As newspaper book review sections shrink or disappear, editors must make tough choices. In the case of the Sunday New York Times
Book Review, this has meant promoting books with conservative messages while largely ignoring those with progressive political themes. A particularly egregious example occurred on January 3, when the Times
ran a laudatory review
of an over-the-top attack on Hampshire College. Hampshire is an “alternative” liberal arts school whose notable alumni includes filmmaker Ken Burns, National Yiddish Book Center founder Aaron Lansky, and Stoneyfield Farm Yogurt founder and CEO Gary Hirshberg.
Although the reviewer described the book’s author as a member of a “despised fringe group” at Hampshire — which should have raised flags about his credibility — the review highlighted the book’s depiction of Hampshire as “a laboratory of self-mythologizing.” The reviewer also condescendingly refers to Hampshire students as among the “East Coast hippie majority” — despite the book’s setting in the late 80’s and early 90’s. The only reason to review such an obscure memoir is to denigrate a liberal institution, which has become all too typical in the New York Times
Book Review section.
Anyone paying close attention to the Sunday New York Times
would notice a trend away from reviews of contemporary political books, particularly those that offer progressive perspectives on current politics and/or social movements. The Times
has developed a particular attraction to celebrity bios, while offering lengthy front-page reviews of books about such conservative icons as Ayn Rand and William F. Buckley.
I have been reluctant to write about the rightward shift of the Sunday Times
Book Review because I did not want to be accused of sour grapes over it not reviewing my own most recent book
. But it is worth noting that three books came out in the past year about Cesar Chavez and the UFW, and none were reviewed in the Sunday Times
despite one being authored by prominent activist and scholar Marshall Ganz, and the other by Miriam Pawel, a longtime reporter for the Los Angeles Times
Books about the UFW promote progressive activism and idealism, and inspire readers to work for greater social and economic justice. Instead, on January 3 the Times to promoted a memoir of college years that mocks such goals, and allows its reviewer to recycle old clichés about alternative institutions and progressive politics.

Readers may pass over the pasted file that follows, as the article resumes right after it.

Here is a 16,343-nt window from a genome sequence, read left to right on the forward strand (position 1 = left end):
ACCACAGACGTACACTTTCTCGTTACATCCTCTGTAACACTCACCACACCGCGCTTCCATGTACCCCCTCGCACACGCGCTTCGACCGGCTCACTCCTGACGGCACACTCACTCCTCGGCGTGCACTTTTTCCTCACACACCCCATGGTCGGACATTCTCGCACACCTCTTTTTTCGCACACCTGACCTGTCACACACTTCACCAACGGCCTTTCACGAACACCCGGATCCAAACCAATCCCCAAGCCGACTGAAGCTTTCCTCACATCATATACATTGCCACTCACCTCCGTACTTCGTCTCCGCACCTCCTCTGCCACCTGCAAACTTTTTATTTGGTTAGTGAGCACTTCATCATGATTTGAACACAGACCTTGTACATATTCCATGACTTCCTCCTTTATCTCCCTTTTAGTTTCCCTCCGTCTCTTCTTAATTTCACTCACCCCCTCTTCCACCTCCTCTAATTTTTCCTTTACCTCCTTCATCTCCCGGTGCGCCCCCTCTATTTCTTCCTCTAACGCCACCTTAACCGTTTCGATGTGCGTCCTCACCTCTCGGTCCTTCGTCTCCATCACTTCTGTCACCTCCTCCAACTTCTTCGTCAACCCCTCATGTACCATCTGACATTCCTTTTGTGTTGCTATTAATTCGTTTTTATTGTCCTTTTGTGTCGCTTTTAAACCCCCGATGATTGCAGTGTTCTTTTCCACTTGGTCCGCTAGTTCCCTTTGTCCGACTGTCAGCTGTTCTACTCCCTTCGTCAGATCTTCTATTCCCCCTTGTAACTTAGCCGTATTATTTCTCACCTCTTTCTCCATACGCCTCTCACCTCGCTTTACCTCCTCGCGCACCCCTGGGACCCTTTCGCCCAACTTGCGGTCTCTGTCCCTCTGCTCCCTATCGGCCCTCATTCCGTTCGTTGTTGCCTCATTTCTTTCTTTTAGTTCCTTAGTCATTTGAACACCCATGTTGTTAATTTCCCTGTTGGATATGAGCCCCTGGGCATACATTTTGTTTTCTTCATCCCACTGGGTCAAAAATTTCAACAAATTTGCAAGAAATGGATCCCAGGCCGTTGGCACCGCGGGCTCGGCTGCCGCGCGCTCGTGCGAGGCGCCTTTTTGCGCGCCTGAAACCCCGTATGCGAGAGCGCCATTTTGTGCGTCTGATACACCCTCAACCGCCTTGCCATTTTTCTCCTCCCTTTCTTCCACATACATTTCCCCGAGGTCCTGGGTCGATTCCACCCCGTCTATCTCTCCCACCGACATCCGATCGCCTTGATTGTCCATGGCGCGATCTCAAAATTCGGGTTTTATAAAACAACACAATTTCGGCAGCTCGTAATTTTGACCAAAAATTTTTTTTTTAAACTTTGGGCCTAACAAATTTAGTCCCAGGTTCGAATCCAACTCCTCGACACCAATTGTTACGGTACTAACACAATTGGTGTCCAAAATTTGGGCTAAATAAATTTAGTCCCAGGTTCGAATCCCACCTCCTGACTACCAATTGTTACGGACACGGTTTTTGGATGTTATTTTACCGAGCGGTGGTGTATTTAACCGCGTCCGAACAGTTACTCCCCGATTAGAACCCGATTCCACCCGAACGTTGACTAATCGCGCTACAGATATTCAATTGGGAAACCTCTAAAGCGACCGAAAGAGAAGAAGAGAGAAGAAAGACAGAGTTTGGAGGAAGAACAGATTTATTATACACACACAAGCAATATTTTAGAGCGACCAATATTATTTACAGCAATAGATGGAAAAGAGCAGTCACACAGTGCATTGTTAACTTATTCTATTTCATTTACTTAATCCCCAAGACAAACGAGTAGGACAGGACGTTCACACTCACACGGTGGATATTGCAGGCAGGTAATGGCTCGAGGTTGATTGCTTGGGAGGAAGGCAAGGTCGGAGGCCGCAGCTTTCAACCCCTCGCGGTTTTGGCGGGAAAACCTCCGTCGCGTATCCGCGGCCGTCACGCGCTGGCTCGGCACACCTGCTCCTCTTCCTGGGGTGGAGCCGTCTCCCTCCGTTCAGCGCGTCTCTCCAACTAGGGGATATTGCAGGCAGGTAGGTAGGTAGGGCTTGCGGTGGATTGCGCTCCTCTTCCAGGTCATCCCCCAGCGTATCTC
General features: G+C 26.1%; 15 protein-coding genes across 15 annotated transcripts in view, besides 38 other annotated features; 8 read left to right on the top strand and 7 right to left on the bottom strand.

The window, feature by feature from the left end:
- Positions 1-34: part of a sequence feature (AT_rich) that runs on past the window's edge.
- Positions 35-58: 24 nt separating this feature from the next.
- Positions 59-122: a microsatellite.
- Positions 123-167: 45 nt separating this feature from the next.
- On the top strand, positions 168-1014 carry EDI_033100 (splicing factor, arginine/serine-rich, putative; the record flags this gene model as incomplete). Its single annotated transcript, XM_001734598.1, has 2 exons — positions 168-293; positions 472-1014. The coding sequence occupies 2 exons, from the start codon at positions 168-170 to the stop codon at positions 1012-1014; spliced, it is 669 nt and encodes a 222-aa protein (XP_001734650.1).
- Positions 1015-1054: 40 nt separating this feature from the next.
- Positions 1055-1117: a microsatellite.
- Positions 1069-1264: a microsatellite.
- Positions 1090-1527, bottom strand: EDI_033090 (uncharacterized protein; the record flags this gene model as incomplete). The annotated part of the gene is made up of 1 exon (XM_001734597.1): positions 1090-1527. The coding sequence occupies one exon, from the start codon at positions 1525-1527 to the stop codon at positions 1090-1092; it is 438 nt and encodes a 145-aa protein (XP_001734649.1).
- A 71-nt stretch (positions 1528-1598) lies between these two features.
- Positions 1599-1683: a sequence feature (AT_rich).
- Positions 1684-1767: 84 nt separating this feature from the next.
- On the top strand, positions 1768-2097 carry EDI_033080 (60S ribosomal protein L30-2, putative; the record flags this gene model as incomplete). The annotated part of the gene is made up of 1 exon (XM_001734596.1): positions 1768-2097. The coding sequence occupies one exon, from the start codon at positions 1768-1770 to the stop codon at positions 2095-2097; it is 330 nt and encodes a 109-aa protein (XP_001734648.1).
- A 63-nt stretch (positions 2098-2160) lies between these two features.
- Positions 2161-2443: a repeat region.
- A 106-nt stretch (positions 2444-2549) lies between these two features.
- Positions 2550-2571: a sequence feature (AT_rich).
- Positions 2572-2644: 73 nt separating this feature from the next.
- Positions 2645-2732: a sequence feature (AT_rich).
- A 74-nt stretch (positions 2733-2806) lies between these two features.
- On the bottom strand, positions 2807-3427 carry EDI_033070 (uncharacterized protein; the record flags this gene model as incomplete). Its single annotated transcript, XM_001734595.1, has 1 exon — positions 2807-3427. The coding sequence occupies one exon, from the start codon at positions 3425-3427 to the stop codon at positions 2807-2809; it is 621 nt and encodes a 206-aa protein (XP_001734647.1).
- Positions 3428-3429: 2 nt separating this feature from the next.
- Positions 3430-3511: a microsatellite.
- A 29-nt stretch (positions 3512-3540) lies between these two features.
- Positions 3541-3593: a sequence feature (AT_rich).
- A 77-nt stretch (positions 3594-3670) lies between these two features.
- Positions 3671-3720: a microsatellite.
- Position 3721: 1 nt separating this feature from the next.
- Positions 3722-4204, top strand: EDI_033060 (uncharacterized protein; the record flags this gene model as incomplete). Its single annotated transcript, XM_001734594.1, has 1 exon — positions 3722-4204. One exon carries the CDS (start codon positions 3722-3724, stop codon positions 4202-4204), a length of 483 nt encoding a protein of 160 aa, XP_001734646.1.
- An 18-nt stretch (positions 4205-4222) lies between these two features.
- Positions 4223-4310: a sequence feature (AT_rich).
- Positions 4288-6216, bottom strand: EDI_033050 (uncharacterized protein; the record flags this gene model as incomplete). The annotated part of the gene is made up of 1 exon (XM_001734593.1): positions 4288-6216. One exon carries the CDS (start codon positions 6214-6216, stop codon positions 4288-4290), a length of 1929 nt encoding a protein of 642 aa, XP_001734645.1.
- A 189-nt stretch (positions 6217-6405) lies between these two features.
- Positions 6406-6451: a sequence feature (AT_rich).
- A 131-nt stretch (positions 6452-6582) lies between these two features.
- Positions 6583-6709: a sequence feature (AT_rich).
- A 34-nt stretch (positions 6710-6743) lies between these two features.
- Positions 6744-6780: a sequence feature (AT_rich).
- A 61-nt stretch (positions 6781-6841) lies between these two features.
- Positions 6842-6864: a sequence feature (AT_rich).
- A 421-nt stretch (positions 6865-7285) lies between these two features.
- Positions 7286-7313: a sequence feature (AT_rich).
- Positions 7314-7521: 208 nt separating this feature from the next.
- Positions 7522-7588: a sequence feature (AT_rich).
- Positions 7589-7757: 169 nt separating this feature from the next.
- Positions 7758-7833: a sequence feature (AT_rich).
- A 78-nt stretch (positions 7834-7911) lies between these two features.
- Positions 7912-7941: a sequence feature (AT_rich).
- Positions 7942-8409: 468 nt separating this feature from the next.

The Truth About Hampshire College
Why would the Times
use its scarce Book Review space to promote a memoir about an author’s random small college experience in the late 80’s and early 90’s? Because Times
’ editors clearly see Hampshire College as one of those 60’s era institutions that refuses to change with the times, and must be prodded to do so by the Times
’ promoting books that mock such throwbacks.
Unlike the University of California Santa Cruz, whose idea of “changing with the times” is to eliminate its popular Community Studies department
, Hampshire has by and large not changed its curriculum to increase required courses or to redirect students from the liberal arts to business or engineering. And while the Times
praises the memoirist for “expertly” exaggerating a particular student’s fear of graduation — this student is said to be in his second decade at Hampshire — the track record of Hampshire alumni is quite the opposite.
In addition to the prominent creative graduates cited above, Hampshire graduates also include Jeffrey Hollander, the Founder and CEO of Seventh Generation environmental products, and Peter Cole, a poet and Macarthur fellow.
Locally, Steve Sutcher, a key figure in the Cheeseboard Collective who has sparked the creation of similar bakery/cheese collectives throughout the Bay Area, is a Hampshire grad. As is Jacqui Barber, who is Associate Director of the Lawrence Hall of Science and the founding Director of the Great Explorations in Math and Science (GEMS) Program through which she has authored or co-authored numerous inquiry-based mathematics and science curriculum units and pedagogical handbooks.
Innovative entrepreneurs like Lansky, Hirshberg, Hollander and Sutcher sure don’t fit the picture of the “East Coast hippies” that the book praised in the Times
claims represent a majority of Hampshire students. And one must ask how Barber was even admitted to the school as described in the review, given her focus on science and math.
I will give the author of the Hampshire-bashing book credit for the self-knowledge of his title, “Don’t Follow Me, I’m Lost.” He is lost, as increasingly is the New York Times
Book Review in the works it reviews and the liberal-bashing reviewers it utilizes.
Randy Shaw is the author of Beyond the Fields: Cesar Chavez, the UFW and the Struggle for Justice in the 21st Century.